Media releases

Eastern Cape municipalities need enhanced provincial support and monitoring to move towards clean administration

BISHO - Eastern Cape municipalities have registered a marginal improvement in their 2009-10 audit outcomes, Auditor-General (AG) Terence Nombembe announced today.
Nombembe was, however, quick to point out that while Amahlati, Gariep, Ingquza Hill, Joe Gqabi District, Mnquma, Ngqushwa, Nyandeni, Port St. Johns and Umzimvubu municipalities had registered improvements from a disclaimer or adverse opinion to a qualified opinion, a number of municipalities showed regressions in audit opinion, thus raising concerns about the capability of municipalities to sustain positive audit outcomes. These include Lukhanji, regressing from financially unqualified with other matters to a disclaimer, while Buffalo City, Intsika Yethu and King Sabata Dalindyebo regressed from qualified to a disclaimer and Blue Crane Route regressed from financially unqualified with other matters to qualified. Municipalities such as Cacadu, Camdebo, Ikwezi, Matatiele, Senqu and Nelson Mandela Metropol have been able to maintain the unqualified financial audit opinion with other matters and thus need to be supported to move towards a clean audit opinion.
He also cautioned that the number of worst audit opinions, namely disclaimers of opinion and adverse opinions, was “a reason for concern and indicative of leadership not taking ownership of and responsibility for sound financial and performance management”. This was the case in municipalities such as Chris Hani District, Emalahleni, Engcobo, Great Kei, Inkwanca, Kou Kamma, Makana, Maletswai, Mbhashe, Mbizana, Mhlontlo, Nkonkobe, Ntabankulu, Sakhisizwe and Sundays River Valley.
“The marginal improvements can be attributed to a leadership tone that portrays a willingness to accept accountability for the financial management of their municipalities throughout the financial year, creating a control environment that is conducive to accountability and oversight, and developing decisive action plans with clear time frames to address the root cause of qualifications and the continuous monitoring thereof. These success stories should be considered as best practices that the non-performing municipalities should emulate.”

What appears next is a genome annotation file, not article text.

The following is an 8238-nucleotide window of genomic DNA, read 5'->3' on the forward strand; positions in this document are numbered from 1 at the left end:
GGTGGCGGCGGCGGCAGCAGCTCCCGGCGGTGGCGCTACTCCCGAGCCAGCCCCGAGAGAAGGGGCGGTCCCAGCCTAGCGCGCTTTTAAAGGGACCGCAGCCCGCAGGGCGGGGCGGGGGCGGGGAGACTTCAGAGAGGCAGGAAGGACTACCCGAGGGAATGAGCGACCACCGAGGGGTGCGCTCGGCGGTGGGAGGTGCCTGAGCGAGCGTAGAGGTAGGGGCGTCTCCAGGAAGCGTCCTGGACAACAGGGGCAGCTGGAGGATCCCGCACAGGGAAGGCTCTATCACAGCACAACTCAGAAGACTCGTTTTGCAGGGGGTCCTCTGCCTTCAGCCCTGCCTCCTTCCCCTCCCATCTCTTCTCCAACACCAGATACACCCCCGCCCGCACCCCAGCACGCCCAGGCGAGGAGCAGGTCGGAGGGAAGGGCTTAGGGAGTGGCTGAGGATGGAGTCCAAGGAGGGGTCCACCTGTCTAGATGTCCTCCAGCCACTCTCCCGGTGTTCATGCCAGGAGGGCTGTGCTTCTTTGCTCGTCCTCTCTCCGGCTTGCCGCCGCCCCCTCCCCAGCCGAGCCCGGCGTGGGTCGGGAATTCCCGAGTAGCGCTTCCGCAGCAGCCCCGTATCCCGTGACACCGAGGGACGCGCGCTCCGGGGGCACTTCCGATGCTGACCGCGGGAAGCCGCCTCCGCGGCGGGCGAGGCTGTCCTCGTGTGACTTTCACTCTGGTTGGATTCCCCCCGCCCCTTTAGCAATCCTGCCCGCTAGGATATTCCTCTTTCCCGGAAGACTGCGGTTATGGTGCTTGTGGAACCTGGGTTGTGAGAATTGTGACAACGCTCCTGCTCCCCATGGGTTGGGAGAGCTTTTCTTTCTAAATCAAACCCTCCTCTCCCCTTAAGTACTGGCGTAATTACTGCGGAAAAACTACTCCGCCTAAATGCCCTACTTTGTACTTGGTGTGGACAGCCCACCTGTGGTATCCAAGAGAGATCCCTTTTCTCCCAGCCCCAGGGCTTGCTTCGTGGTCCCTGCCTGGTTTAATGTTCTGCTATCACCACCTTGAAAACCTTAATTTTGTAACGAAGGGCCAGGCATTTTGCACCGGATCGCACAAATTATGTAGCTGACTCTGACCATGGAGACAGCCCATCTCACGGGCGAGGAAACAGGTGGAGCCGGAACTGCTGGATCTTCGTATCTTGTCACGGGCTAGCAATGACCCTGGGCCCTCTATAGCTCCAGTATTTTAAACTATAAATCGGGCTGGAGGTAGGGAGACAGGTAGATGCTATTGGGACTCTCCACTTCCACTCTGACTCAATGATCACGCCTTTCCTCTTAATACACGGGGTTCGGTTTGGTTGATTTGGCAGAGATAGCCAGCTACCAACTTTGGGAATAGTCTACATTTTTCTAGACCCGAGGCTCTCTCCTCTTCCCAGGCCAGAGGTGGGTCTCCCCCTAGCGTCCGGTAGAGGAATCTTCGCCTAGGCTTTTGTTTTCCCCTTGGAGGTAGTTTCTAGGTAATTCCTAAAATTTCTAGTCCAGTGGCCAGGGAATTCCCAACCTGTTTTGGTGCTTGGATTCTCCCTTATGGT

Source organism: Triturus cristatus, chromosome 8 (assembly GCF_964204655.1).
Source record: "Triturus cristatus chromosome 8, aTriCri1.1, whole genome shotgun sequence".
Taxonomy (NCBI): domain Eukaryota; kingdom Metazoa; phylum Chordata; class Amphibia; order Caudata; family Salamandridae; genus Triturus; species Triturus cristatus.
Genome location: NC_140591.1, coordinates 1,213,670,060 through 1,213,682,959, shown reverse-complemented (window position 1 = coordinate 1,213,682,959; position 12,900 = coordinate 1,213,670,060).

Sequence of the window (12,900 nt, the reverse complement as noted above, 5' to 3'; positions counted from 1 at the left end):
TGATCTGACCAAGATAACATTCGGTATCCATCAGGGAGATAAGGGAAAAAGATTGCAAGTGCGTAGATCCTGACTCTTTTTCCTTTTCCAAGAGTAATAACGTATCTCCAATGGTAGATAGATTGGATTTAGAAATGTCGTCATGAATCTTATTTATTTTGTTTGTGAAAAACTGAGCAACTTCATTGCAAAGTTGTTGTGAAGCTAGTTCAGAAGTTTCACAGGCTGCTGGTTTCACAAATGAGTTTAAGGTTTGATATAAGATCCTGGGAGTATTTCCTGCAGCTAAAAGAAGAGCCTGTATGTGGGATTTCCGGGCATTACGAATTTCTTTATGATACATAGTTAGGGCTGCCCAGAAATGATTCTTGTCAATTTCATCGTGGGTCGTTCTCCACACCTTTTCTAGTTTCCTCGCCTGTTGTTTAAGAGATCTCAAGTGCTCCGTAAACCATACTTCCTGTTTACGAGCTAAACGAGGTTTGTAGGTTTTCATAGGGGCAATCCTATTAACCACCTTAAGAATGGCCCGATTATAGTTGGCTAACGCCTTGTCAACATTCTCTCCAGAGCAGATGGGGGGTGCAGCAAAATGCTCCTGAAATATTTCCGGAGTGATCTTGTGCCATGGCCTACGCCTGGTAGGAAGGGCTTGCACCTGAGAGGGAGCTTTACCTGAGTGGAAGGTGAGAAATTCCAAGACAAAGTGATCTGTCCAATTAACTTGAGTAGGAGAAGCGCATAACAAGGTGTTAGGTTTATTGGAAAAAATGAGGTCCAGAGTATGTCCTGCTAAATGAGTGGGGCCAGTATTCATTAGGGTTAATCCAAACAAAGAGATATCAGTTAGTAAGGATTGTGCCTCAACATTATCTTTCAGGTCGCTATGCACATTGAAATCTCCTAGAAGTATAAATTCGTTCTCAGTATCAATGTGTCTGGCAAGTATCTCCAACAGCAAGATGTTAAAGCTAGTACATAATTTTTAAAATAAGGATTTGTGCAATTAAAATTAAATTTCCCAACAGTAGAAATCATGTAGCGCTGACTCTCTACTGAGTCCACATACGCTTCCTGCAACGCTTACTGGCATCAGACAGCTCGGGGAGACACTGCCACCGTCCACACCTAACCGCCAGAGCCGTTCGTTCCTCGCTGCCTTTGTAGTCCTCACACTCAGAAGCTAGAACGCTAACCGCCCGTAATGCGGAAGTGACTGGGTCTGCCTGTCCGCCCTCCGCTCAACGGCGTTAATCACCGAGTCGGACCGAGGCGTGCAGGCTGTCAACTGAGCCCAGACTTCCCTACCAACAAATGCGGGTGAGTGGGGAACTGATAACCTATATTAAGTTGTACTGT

The unfavourable audit outcomes, on the other hand, were mainly due to a volatile political climate within councils and inadequate leadership practices, which were not conducive to solid accountability, structured oversight and sound governance practices. This resulted in insufficient commitment to address deficiencies highlighted in the previous year’s audit outcomes.

Audit findings

Most municipalities with disclaimers had findings on almost all aspects of the financial statements, while those with qualified audit opinions predominantly had findings on capital assets. Generally all municipalities had material changes made to their financial statements at the time of the audit, thus pointing to weaknesses in financial controls and lack of adequate financial skills across the board.
All analysed municipalities lacked adequately skilled human resources with an understanding of the requirements of determining, managing, monitoring and reporting on predetermined objectives.
To emphasise the importance of managing and monitoring predetermined objectives and the benefits that a municipality can reap from monitoring service delivery if oversight is strengthened, the Auditor-General of South Africa (AGSA) has embarked on a number of initiatives aimed at improving leadership’s understanding of these skills.
The AG’s report also raises concern regarding the high prevalence of non-compliance with relevant laws and regulations, which resulted in excessive unauthorised, irregular and fruitless and wasteful expenditure at 32 municipalities. This was “due to disregard for policies, procedures, laws and regulations, which further hampered the drive for clean administration by the year 2014”.
Information technology (IT) governance, security and controls remain deficient across all municipalities in the province, which often points to an environment conducive to the risk of fraud and maladministration, especially in relation to supply chain management.
“Sound leadership principles, financial and performance management, and governance are the building blocks on which clean administration is built. It is evident that, despite sporadic improvements, the municipal sphere needs to intensify and accelerate initiatives to institutionalise these building blocks if they are to achieve clean administration in the foreseeable future. To this end, the recruitment and retention of appropriately skilled financial staff should remain high on the agenda of the province. My office, as part of its contribution towards influencing clean administration and following up on commitments made by leadership, will intensify its regular interactions, including the provincial quarterly forum aimed at monitoring turnaround plans and other initiatives to address outcomes by those charged with governance. We expect leadership to show similar commitment if we are to improve the audit results,” says Nombembe.